"Our Own Flesh and Blood" (Part 1 of 2)

Overwhelming Tragedy

Rabbi Teichtal: The End of an Era

Rabbi Kook: Time For Action

Overwhelming Tragedy

An individual possesses the ability to grasp the short range
significance of events and to understand those aspects which affect
his own personal life. Yet, even this process takes time. Only after
enough time has passed is one able to analyze properly what has
befallen him. When a massive, sweeping event occurs – a tragedy so
overwhelming that the mere thought of it causes one to recoil in
horror – one must not lose sight of the fact that the world possesses
a creator and provider, and that, as dreadful and terrifying as things
might seem to be, there is pattern and purpose in the world’s
development.

When tragedy befalls an individual – the death of a loved one, for
example – the feeling is so painful and so sharp that at first one is
unable to bare it. Because one lacks the strength to confront what has
happened to him, he “forgets” the event, as it were, attempting to
divert his attention from it. Thoughts attempt to comprehend the
tragedy yet are forced to recoil for it is beyond contemplation. It is
simply too difficult. Only after some time has passed – after one has
adjusted somewhat to the pain – does a person begin to accustom
himself to what has happened, to internalize the experience and to
consider it at greater depth. This process acts as a sort of defense
mechanism preventing one from facing the experience so long as he does
not possess the necessary strength. And, as noted, only when the pain
finally dissipates does the true confrontation, as difficult as it may
be, begin.

All this holds true with the “Shoah” (Holocaust) as well. It appears
that we have not yet reached the stage at which we can attempt to
understand what happened. As much as we may desire to earnestly
understand the Holocaust, we are unable. True, constant emphasis is
placed upon the importance of being “informed” about the Holocaust and
recalling what befell us, and perhaps for a portion of the public this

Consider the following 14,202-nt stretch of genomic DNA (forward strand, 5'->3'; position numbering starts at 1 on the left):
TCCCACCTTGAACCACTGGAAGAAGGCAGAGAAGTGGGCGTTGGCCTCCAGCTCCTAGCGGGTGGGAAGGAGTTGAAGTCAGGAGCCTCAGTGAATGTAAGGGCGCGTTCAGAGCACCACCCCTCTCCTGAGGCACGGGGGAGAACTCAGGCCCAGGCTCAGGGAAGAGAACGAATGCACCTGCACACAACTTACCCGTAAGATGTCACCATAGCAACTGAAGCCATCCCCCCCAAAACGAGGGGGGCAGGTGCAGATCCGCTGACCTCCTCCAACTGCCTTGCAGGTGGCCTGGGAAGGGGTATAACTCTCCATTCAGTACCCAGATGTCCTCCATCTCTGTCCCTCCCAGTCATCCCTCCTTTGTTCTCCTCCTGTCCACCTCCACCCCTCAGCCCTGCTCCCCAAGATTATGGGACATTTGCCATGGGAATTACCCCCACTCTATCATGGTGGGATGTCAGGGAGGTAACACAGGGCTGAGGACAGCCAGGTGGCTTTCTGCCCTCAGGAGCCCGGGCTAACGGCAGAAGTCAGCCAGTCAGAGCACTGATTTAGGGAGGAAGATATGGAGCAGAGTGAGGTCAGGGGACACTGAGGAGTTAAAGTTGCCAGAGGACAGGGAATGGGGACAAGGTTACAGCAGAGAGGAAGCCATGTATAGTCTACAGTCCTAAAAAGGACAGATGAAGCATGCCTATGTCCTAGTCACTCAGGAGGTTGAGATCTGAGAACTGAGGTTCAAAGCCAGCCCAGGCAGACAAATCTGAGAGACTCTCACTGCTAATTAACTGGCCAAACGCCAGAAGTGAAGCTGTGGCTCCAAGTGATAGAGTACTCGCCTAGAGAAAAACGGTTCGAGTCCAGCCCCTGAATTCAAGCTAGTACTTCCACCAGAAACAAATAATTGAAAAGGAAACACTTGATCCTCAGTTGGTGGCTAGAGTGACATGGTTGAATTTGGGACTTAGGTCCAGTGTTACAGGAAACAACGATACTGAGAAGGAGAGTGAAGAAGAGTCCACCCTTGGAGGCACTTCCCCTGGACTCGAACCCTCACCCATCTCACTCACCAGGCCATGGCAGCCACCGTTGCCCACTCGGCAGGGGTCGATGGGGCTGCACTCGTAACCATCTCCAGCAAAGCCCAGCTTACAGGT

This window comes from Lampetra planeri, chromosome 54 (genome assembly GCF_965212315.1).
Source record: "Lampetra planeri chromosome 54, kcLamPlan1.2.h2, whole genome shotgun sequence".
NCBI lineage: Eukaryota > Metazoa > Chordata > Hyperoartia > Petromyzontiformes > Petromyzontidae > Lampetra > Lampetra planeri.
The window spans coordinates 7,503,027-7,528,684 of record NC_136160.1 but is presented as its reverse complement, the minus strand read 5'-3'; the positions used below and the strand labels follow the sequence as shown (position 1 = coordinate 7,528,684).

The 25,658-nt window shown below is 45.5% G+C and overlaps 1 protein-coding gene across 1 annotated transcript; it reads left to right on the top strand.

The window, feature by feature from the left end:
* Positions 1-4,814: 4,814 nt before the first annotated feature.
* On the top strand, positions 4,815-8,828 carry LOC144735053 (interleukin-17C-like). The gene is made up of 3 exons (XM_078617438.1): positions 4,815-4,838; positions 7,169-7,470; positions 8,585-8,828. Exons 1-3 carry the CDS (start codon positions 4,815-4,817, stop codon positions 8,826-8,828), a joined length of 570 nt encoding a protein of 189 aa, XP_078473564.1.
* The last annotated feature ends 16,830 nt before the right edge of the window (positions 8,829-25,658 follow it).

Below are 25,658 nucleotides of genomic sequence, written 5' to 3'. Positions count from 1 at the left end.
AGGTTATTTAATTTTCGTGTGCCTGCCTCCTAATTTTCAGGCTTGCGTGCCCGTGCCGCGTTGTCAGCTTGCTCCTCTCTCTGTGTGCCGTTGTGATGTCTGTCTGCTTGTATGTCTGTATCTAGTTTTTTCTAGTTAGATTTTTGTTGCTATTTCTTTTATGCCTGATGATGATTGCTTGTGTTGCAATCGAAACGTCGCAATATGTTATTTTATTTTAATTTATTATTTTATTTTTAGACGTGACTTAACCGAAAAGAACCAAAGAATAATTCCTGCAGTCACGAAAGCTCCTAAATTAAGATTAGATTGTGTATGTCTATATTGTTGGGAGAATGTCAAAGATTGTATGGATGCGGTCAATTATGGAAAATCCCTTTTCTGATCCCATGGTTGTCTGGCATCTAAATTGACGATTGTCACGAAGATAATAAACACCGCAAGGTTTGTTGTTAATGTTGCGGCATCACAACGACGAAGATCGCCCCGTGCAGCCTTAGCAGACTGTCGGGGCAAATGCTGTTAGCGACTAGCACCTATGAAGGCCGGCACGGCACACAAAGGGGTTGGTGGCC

is necessary. Yet, my experience with the public leads me to believe
that the Holocaust was so enormous and so painful that true reflection
implies nothing less than crying. It is simply impossible to sit and
listen to all of the recollections which are broadcast on Holocaust
Day without crying. Such a horrifying tragedy; our own flesh and
blood. We ourselves were murdered along with the six million. The
deaths of the Holocaust confront us in such monstrous proportions that
the mind is overwhelmed. Therefore, it is impossible to consider the
Shoah without tears. We are still unable to give it proper meaning.

Rabbi Teichtal: The End of an Era

Rabbi Tzvi Yehudah Kook used to point to the fact that Rabbi Yisachar
Shlomo Teichtal, may God avenge his blood, the author of “Em HaBanim
Semechah,” reached the conclusion that the Holocaust came about
because Jews did not immigrate to Israel. Rabbi Kook did not present
this opinion as the final word on the subject, claiming that this was
undeniably the reason for the Shoah. He made clear, rather, that it
was the opinion of Rabbi Teichtal. He, who was there in the midst of
the Shoah and whose death served as a sanctification of God’s name, is
permitted to say such things. We, who were not there, are not
permitted to claim to know the reason for the Holocaust.

Many ask, “How is it possible that the Almighty allowed such a
terrible calamity to befall His people? How is it possible that such a